When the pilot hit the burner to lift the hot air balloon, “all the deer would look up like, ‘What’s going on up there?’ ” he said. “You could hear people’s dogs barking in the back yards.”

For years, Wilbanks John and his wife, Victoria, who live near Snohomish, had watched the brightly colored balloons float overhead on their flight path over the valley.

“When they go up, they’re probably 2 miles from us,” Wilbanks John said.

Earlier this year, he got a chance to soar up, up and away himself.

Bassnectar, a standout in the electronic dance music scene, is headlining Summer Meltdown music festival Aug. 2-5 at Darrington Bluegrass Music Park. (Bassnectar)

Bassnectar, a standout in the electronic dance music scene, is headlining Summer Meltdown music festival Aug. 2-5 at Darrington Bluegrass Music Park. (Bassnectar)

Summer Meltdown: Musical ecstasy in Darrington

For the past few years, Herald reporter Evan Thompson hasn’t been interested in expanding his musical tastes.

The Summer Meltdown Festival here has changed that for good.

The Darrington Bluegrass Music Park, held each August, is four days of eclectic music. The festival, in its 18th year, features more than 40 acts.

Bassnectar, a San Francisco DJ whose real name is Lorin Ashton, and one of the event’s headliners, is the reason why Evan was interested in the festival. That was shortsighted, in retrospect, because some of the other acts blew him away.

Evan fell in love with three bands in particular: Fruition, Twiddle and Flowmotion.

They played folk-rock, reggae, Americana, funk, blues and soul — genres Evan doesn’t listen to in his free time. But he found them intoxicating at Meltdown.

Vaux Swifts begin flying into the wagner Performing Art Center’s chimney during Swift Night Out on Sept. 8, 2018 in Monroe, Wa. Olivia Vanni / The Herald)

Vaux Swifts begin flying into the wagner Performing Art Center’s chimney during Swift Night Out on Sept. 8, 2018 in Monroe, Wa. Olivia Vanni / The Herald)

A swift spectacle: Birds return to their roost at Monroe chimney

Our favorite bird is back in town.

Thousands of migrating Vaux’s swifts are visiting the old chimney of the Wagner Performing Arts Center this month.

At dusk, the small birds swirl into the chimney to roost for the night. As the sun sets, the swifts circle and call out to the others as if to synchronize the dive. Then they pour into the chimney, each of them finding a foothold among the rough bricks, overlapping like shingles inside.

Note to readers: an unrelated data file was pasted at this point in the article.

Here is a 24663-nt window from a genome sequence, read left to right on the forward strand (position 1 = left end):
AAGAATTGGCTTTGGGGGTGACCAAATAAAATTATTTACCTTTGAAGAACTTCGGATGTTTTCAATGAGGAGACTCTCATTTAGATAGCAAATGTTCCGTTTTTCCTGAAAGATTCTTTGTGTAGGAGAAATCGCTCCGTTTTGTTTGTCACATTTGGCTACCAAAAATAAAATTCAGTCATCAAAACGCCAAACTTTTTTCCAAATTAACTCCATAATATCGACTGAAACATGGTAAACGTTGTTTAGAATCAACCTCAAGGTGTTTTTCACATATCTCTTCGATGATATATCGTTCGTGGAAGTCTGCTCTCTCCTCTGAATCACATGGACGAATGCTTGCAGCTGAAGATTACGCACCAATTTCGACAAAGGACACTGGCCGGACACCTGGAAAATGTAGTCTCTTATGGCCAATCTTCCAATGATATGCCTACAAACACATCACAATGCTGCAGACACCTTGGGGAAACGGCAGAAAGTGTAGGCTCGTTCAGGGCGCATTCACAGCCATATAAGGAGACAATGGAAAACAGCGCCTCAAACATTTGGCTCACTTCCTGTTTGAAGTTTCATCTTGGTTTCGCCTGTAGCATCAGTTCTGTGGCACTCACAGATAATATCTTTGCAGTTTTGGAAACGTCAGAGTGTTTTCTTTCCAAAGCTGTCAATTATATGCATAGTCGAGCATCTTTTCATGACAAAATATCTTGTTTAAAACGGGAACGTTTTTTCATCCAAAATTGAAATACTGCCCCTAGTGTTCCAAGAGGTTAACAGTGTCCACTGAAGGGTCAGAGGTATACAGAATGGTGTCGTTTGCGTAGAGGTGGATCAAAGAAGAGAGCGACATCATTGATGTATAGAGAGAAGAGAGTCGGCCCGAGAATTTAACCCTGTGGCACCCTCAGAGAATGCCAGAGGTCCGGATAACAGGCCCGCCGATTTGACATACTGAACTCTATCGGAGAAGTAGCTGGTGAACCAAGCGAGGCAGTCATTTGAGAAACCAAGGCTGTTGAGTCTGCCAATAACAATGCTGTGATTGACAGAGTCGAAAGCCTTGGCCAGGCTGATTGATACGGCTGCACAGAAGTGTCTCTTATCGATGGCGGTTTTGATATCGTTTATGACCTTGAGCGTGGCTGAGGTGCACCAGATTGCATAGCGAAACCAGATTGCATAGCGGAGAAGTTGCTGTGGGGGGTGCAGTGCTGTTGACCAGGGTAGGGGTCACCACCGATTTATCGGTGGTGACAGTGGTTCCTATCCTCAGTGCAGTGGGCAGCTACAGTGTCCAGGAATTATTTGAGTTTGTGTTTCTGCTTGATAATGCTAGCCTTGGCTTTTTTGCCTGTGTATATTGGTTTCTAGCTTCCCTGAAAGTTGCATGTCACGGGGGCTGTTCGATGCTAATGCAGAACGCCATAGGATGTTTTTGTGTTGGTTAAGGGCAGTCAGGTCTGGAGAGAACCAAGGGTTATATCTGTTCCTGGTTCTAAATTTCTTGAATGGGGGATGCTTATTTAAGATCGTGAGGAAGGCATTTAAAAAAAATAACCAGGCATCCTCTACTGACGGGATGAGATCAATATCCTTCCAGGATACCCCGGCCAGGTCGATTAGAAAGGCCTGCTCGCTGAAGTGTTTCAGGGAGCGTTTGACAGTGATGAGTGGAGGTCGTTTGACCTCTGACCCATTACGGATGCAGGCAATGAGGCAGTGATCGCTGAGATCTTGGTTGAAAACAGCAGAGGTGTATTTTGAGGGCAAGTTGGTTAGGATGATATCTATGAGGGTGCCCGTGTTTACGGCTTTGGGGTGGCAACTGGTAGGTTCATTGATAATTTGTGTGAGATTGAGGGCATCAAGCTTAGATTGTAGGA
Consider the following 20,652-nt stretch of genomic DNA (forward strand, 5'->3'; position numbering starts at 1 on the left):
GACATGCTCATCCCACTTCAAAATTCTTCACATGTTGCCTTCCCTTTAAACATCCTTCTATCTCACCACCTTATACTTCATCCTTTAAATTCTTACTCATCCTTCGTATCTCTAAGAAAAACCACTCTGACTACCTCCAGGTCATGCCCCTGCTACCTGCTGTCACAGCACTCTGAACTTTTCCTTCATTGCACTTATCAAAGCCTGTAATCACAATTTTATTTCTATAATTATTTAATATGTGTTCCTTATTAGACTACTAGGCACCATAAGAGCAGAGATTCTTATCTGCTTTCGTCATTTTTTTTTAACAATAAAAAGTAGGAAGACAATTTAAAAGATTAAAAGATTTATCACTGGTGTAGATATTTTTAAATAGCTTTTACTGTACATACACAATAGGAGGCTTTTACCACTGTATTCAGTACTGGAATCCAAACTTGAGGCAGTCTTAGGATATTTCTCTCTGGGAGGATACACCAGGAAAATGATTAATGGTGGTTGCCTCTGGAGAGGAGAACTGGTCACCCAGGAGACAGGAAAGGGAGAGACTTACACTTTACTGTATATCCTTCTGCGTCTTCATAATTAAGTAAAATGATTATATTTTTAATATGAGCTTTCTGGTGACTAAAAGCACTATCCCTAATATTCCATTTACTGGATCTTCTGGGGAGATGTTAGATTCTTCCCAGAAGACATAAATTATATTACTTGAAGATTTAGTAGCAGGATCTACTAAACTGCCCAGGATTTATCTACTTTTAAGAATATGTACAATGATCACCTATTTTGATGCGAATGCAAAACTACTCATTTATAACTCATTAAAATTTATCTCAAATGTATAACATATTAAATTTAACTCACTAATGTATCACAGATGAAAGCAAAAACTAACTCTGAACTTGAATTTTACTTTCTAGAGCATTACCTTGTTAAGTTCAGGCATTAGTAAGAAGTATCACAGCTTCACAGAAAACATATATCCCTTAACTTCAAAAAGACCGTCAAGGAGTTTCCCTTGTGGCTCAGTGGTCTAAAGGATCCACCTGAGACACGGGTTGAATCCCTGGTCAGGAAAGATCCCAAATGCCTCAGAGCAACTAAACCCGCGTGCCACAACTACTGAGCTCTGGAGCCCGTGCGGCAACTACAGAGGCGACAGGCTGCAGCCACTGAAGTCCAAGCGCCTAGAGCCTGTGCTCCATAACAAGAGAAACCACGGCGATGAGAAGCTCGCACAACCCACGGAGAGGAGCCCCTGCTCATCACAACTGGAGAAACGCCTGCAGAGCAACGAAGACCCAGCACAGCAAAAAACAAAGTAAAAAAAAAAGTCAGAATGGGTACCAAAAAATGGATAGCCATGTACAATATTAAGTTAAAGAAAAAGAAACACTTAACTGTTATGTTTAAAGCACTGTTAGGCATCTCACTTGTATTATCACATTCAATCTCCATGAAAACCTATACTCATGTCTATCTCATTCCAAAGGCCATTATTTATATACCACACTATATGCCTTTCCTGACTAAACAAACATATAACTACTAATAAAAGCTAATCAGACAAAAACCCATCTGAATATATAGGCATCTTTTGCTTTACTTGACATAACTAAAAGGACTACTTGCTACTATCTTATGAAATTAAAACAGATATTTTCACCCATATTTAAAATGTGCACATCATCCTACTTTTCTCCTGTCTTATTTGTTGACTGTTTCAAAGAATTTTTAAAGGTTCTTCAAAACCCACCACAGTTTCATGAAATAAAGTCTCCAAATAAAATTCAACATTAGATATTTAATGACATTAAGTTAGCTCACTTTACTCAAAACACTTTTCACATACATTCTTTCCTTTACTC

Monroe has one of the largest congregations in North America. As many as 26,000 Vaux’s swifts have been seen entering this chimney at one time. The spectacle happens during the birds’ spring and fall migrations between Canada and Mexico.

Swift-watching has become a ritual for Monroe since 2008. Swift Night Out, now in its 11th year, celebrates the birds’ fall trek through the city. Hundreds will gather in September on the lawn of the former Frank Wagner Elementary School to watch the phenomenon.

Montana Hawksford takes a break on during a hike to Green Mountain Lookout on Monday, Oct. 15, 2018 in Darrington, Wa. (Olivia Vanni / The Herald)

Montana Hawksford takes a break on during a hike to Green Mountain Lookout on Monday, Oct. 15, 2018 in Darrington, Wa. (Olivia Vanni / The Herald)

On late-fall hikes, there’s no shame in turning back

Herald reporter Evan Thompson had a feeling November is a tricky time to be hiking mountain trails.

He was right.

While it’s not technically winter yet, climbs that were possible in October are a different beast these days.

Evan and his friend learned this the hard way when snow and waning daylight cut short their hike to Green Mountain Lookout near Darrington.

They had been dead-set on reaching the lookout, perched at about 6,500 feet with a panoramic view of the North Cascades. But they learned that there’s nothing wrong with turning back.

So what if their hike didn’t end with striking a pose for Instagram at the summit? They still got a chance to enjoy nature and breathe clean air. And their failed attempt also inspired Evan to get educated about safely hiking mountain trails this time of year.